Quote Originally Posted by Track Marshall View Post
    i was of the opinion that to do a decent job of welding cast iron the item to be welded should be pre heated before being welded. this would make a hell of a job out of it, especially on a block or something else large that had to make it a specialist job.

    the stitching idea looks like it would get over the heating problem, plus it could be done 'in situ' saving alot of aggro and cost

    although i could well be wrong
    if you can find a good tig welder then should be ok had a cast exaust manifold welded this way never broke again. the guy who did it for me built racing cars. so was good at his job. have a look for someone small who does this sort of thing on racing cars a lot of club racers on a budget

  14. #14
    TP
    Guest

    Re: Metal stitching

    Well suppose you're taking your seat on an airbus,you know the ones with a rake of cracks in the wings.Now having watched the video would you prefer the captain to announce that he got the cracks welded or metal stitched?

  15. #15
    snowcat
    Guest

    Re: Metal stitching

    Quote Originally Posted by Track Marshall View Post
    i was of the opinion that to do a decent job of welding cast iron the item to be welded should be pre heated before being welded. this would make a hell of a job out of it, especially on a block or something else large that had to make it a specialist job.

    the stitching idea looks like it would get over the heating problem, plus it could be done 'in situ' saving alot of aggro and cost

    although i could well be wrong
    Welding Cast is very Hit and miss, It doesnt matter how much of a jouneyman you are sometimes its just not possible, I recently had a Grey cast sump from an Ag dealer (A bit more here), I attempted it a multitude of ways, and even with all the plant available to me I had to admit defeat, the sump would crack at any temperature above 150C.
    Pre heat on Grey Cast shouldn't be used, as its often not possible to keep the steady 500C on the whole area that is necessary to be effective,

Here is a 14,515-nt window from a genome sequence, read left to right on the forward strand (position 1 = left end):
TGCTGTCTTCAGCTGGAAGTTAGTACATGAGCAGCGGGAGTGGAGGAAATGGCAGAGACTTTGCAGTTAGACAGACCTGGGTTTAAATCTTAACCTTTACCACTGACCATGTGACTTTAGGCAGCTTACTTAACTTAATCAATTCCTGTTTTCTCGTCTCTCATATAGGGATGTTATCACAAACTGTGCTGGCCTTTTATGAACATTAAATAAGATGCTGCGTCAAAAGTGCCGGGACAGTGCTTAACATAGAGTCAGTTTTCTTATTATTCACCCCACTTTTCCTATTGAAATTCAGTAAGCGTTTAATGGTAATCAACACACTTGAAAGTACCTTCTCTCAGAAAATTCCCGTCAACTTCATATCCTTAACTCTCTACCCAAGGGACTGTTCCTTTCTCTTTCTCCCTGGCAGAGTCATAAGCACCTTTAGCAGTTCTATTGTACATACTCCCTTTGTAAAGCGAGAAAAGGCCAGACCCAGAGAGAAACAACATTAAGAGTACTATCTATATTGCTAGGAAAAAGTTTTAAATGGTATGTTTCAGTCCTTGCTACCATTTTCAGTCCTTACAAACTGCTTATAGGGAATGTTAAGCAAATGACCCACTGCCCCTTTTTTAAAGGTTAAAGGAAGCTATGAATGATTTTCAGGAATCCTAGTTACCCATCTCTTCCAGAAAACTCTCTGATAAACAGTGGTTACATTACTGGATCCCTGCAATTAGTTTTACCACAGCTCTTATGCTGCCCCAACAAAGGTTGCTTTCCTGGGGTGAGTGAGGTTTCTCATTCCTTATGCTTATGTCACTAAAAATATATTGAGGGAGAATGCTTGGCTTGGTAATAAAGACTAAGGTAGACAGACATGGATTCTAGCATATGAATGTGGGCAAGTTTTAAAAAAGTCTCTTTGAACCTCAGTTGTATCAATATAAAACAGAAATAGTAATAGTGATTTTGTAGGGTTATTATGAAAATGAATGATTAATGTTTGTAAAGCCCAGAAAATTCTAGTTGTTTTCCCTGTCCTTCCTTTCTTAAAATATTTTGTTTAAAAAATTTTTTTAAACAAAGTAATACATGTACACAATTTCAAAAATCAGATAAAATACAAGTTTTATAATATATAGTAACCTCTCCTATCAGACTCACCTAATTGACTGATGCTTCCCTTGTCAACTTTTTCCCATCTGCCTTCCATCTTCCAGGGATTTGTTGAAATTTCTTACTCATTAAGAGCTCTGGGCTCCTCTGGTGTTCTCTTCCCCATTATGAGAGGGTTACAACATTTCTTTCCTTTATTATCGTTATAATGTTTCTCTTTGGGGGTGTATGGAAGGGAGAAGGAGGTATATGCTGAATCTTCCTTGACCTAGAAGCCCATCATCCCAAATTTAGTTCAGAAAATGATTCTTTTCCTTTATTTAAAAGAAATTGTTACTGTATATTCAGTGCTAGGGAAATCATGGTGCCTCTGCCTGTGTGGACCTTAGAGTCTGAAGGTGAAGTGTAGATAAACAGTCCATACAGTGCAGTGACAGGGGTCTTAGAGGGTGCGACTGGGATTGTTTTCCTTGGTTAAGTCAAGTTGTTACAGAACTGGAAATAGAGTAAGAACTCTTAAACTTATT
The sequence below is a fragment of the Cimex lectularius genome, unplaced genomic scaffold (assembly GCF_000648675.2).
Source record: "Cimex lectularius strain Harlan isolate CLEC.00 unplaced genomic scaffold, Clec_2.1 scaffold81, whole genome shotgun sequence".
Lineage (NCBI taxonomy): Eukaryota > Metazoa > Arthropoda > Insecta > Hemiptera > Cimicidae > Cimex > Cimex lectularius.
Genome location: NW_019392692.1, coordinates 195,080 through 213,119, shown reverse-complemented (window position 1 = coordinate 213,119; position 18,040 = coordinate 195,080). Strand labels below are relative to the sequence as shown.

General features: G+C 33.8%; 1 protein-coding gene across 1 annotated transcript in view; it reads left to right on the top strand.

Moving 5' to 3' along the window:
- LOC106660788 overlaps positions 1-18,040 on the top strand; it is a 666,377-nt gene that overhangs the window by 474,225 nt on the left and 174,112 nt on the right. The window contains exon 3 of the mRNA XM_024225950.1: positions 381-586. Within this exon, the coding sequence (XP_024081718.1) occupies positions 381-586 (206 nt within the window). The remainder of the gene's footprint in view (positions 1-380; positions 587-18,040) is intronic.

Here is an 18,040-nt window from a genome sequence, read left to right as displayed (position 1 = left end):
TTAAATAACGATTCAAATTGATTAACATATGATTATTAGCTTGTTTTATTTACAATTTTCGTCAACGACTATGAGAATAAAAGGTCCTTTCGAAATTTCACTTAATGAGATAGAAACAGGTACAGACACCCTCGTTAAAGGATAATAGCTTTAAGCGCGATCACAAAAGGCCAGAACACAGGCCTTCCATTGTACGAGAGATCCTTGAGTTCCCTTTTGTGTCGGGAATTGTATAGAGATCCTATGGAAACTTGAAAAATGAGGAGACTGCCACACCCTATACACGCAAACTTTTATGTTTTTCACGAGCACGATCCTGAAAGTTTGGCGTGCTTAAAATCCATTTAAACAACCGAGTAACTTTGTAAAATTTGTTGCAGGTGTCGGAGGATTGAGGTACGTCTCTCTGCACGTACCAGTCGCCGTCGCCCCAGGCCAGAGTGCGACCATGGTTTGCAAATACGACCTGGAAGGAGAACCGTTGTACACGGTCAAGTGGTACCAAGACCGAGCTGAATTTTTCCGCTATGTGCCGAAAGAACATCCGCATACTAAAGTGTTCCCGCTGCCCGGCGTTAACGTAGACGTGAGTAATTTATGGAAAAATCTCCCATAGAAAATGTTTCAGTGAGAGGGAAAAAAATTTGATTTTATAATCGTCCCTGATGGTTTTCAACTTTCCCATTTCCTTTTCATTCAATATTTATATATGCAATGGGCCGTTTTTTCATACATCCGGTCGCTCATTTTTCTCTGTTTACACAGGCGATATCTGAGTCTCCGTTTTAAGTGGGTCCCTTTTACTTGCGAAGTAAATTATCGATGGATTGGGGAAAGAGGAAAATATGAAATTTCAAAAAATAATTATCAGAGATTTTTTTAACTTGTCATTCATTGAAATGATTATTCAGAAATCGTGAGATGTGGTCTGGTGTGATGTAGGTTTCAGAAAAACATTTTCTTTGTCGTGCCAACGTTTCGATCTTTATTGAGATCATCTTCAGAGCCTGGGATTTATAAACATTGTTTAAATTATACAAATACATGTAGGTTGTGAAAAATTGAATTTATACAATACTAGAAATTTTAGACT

Stitching does work very well, a skilled art, but a more reliable one than welding which is a complete unknown.

  16. #16
    chris696
    Guest

    Re: Metal stitching

    I had a company in to "stitch" a crack in the water jacket of a sulzer compressor.
    The repair method was like here http://www.r-f.com/metal_stitch_repair.asp with locks across the crack and laces along the length. Never had any problems afterwards.
    Can not remember how much, it was a lot cheaper than a new block though!

  17. #17
    JohnB_IE
    Guest

    Re: Metal stitching

    I would have to agree with snowcat,i regularly attempt repairing castings including aluminium ones .Its heartbreaking work at times.

  18. #18
    joe soapy
    Guest

    Re: Metal stitching

    Quote Originally Posted by JohnB_IE View Post
    I would have to agree with snowcat,i regularly attempt repairing castings including aluminium ones .Its heartbreaking work at times.
    with aluminium, have often read accounts on metal casting forums of making a mould, then simply recasting the broken part.. there is also a low temperature solder like rod they use for repairs

  19. #19
    TP
    Guest

    Re: Metal stitching

    Quote Originally Posted by joe soapy View Post
    with aluminium, have often read accounts on metal casting forums of making a mould, then simply recasting the broken part.. there is also a low temperature solder like rod they use for repairs
    On the rare occasions I try to weld anything cast the low temp rod is what I use and it works well.Economical and easy to use for small jobs or an occasional user.Too dear for major fabrication but then you'd have a mig or tig for that.I use durafix rods but I'm sure there are other brands_works a treat.

    http://durafix.com/

    http://durafix.co.uk/pages.php?&pID=6

  20. #20
    Track Marshall
    Guest

    Re: Metal stitching

    just to update this a little i have had a quote from the European distributors for lock-n-stitch.

    he sent me this catalogue http://www.locknstitch.com/FT%20pdf%...Cat%202007.pdf

    so,

    C2FSK (page 22) is 570
    C2FA-100 (page 11) is 87
    and the power tapper on page 39 is 822

    this is all plus postage from the US and plus VAT

  21. #21
    MickMoor
    Guest

    Re: Metal stitching

    At the Vintage Sports Car Club race meeting, had a chat with Nick Hood from Surelock, www.castingrepairs.com He said they had even done tens of thousands of blocks for York diesel engines, to Ford approval. He can help I'm sure, although he does specialise in vintage and classic cars now. He's in Rutland, but is not confined to the workshop, and will carry out the job for less than the price of equipment quoted. He has repaired the block of ERA R2B Romulus, not a job for the ham fisted!

  22. #22
    Junior Member
    Join Date
    Mar 2017
    Posts
    1

    Re: Metal stitching

    I have been a metal stitched for some 40 years. Its not quite as easy as you think.
    I still have all the tooling and would be willing to repair any cast iron that you have damaged.
    Even if there is iron missing.
    Mel